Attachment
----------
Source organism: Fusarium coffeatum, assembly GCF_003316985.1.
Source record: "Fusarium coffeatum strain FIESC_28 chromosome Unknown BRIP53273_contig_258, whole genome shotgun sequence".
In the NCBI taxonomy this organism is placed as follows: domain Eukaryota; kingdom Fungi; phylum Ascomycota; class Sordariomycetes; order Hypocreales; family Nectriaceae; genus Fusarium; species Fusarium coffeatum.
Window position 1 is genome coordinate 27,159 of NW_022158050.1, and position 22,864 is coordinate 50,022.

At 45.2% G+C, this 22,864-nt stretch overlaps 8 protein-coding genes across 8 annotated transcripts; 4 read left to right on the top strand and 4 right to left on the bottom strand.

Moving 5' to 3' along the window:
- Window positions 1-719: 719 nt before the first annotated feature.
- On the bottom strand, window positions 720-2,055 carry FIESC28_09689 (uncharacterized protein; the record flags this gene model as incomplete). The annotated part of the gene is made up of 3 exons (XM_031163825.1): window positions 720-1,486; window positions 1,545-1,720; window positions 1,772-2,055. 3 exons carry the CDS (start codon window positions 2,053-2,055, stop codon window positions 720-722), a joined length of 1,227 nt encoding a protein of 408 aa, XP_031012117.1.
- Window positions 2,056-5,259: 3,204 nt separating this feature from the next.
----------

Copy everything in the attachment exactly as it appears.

Source organism: Fusarium coffeatum, assembly GCF_003316985.1.
Source record: "Fusarium coffeatum strain FIESC_28 chromosome Unknown BRIP53273_contig_258, whole genome shotgun sequence".
In the NCBI taxonomy this organism is placed as follows: domain Eukaryota; kingdom Fungi; phylum Ascomycota; class Sordariomycetes; order Hypocreales; family Nectriaceae; genus Fusarium; species Fusarium coffeatum.
Window position 1 is genome coordinate 27,159 of NW_022158050.1, and position 22,864 is coordinate 50,022.

At 45.2% G+C, this 22,864-nt stretch overlaps 8 protein-coding genes across 8 annotated transcripts; 4 read left to right on the top strand and 4 right to left on the bottom strand.

Moving 5' to 3' along the window:
- Window positions 1-719: 719 nt before the first annotated feature.
- On the bottom strand, window positions 720-2,055 carry FIESC28_09689 (uncharacterized protein; the record flags this gene model as incomplete). The annotated part of the gene is made up of 3 exons (XM_031163825.1): window positions 720-1,486; window positions 1,545-1,720; window positions 1,772-2,055. 3 exons carry the CDS (start codon window positions 2,053-2,055, stop codon window positions 720-722), a joined length of 1,227 nt encoding a protein of 408 aa, XP_031012117.1.
- Window positions 2,056-5,259: 3,204 nt separating this feature from the next.